It is entirely up to the individual whether or not to employ a pen name or pseudonym. Unless you share a name with a well-known author or celebrity, there is no right or incorrect response. Just keep in mind that if you do use one, you must be willing to adopt a new persona (even if it is extremely similar to your own identity).
The main reason for adopting a pseudonym is to avoid negative consequences. If you want to publish under a pen name but have not yet done so, now is a perfect time because there are many opportunities available for authors who are looking for representation. The same can't be said about later stages of publication. A second reason for adopting a pen name is to protect your privacy. Even though we live in a world where our identities are being tracked online by companies like Google and Facebook, this is not always the case. If you post information about yourself or content containing identifying details online, other people could figure out who you are. Using a pen name prevents this kind of exposure.
There are several ways that an employer might find out that you used a pen name. If they do a background check before hiring you, they may discover that information. They may also be able to deduce your identity based on other employees or customers knowing who you are. Finally, even if you want to keep your true identity a secret, there are some things that cannot be avoided such as when you register with various sites using your real name.
A pseudonym, also known as a pen name or nom de plume, is a false name used by a writer or author in place of his or her own identity. A pen name is placed as the author's name on a published work, and readers frequently do not know the author's true name or identity. The use of a pseudonym allows an author to publish under a name that does not conflict with their real one, which may be controversial or sensitive. It can also be used as a form of artistic expression, particularly for fiction writers who want to try out different voices or characters.
Pseudonyms are commonly used by authors who want to publish outside of their home country, but retain some control over how their work is received and interpreted. Authors may use a pseudonym to avoid political or religious controversy surrounding their actual name, such as the case with George Orwell when he wrote under the name of Sonia Brownell.
Orwell was born Sonia Blair, and she became interested in politics at an early age. She attended Somerville College, Oxford where she studied English literature, and was involved with left-wing causes including the Spanish Civil War and the Soviet Union. In 1940, she married Eric Arthur Blair (then Eric Christopher Blair), who adopted her son Richard Horatio Blair as his own child. The couple divorced in 1946, and Sonia went on to marry another man, named Anthony Westwood. She died in 1986 at the age of 70.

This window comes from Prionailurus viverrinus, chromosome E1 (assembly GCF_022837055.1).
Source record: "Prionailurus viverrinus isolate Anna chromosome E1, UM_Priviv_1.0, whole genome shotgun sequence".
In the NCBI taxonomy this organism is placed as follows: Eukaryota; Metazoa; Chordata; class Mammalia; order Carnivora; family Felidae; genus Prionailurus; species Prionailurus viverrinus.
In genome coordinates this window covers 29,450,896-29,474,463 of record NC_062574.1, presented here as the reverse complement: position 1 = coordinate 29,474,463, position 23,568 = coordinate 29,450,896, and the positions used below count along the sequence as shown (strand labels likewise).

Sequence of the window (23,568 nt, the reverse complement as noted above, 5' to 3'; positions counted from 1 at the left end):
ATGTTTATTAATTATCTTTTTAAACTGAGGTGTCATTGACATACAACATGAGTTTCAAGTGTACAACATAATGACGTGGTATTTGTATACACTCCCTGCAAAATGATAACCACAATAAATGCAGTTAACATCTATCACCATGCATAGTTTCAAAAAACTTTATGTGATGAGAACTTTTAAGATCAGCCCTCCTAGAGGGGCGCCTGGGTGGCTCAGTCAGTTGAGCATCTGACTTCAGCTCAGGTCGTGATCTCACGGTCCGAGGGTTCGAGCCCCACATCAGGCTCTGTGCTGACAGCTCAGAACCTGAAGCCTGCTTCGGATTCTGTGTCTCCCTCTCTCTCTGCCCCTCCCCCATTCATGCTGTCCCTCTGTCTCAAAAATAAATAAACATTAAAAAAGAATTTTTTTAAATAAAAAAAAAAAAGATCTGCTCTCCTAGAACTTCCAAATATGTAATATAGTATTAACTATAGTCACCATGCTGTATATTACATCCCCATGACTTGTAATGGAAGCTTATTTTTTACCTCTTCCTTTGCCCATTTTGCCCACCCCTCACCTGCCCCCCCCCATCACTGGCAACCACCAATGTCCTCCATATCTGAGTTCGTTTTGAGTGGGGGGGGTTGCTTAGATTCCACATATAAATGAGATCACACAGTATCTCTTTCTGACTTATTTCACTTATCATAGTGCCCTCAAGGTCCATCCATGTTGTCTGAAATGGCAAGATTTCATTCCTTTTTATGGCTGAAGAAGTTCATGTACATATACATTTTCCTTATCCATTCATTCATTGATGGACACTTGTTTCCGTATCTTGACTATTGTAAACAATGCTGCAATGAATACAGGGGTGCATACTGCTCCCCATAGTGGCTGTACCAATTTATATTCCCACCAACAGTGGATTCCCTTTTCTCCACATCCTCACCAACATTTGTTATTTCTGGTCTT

A copyrighted work's creator may employ a pseudonym or pen name. Pseudonyms and other names are not protected by copyright. If you write under a pseudonym but wish to be recognized by your legal name in the Copyright Office's records, provide your legal name as well as your pseudonym on your copyright registration application. The Copyright Office will note on its record of your registration the name under which you registered the work.
It is not illegal to use a pseudonym. The purpose for using one is generally recognition award purposes or privacy. There may be cases where someone wants to conceal their identity after being accused of a crime without being considered guilty until proven otherwise. In this case, they could choose not to reveal their true identity.
Copyright law allows anyone to use the creative works of others for their own purposes. Whether you are writing fiction, non-fiction, or poetry, registering your work with the U.S. Copyright Office enables others to find out if it is copyrighted and also allows them to obtain permission from you if necessary. Without registration, others would have no way of knowing whether they could reproduce or sell your work or not.
The only time using a pseudonym might be illegal is if you use it to conceal your identity after committing a crime.
A pen name, also known as a nom de plume (French: [no [email protected] plym]) or a literary double, is a pseudonym (or, in some circumstances, a variant version of a genuine name) used by an author and placed in lieu of their true name on the title page or by-line of their works. The practice of using pseudonyms was common among writers in Europe and America throughout most of history.
Pseudonyms are often but not always used by women who want to write without being identified by their real names. They may do this for privacy reasons or because they want to avoid political consequences if their writings are controversial or critical of society. Some women use male aliases instead. There are many examples of famous authors who used a pseudonym, such as Jane Austen, Louisa May Alcott, Anne Brontë, Virginia Woolf, and Alice Walker. Many other women have used female ones.
In addition to women, men may use a pseudonym to protect their careers or personal lives. For example, Oscar Wilde used several aliases while he was growing up and during his career as a dramatist. He eventually was convicted of gross indecency for his involvement with boys and spent two years in prison where he died. During that time, he never published anything else under his own name.
Nowadays, the use of pseudonyms is popular again among writers.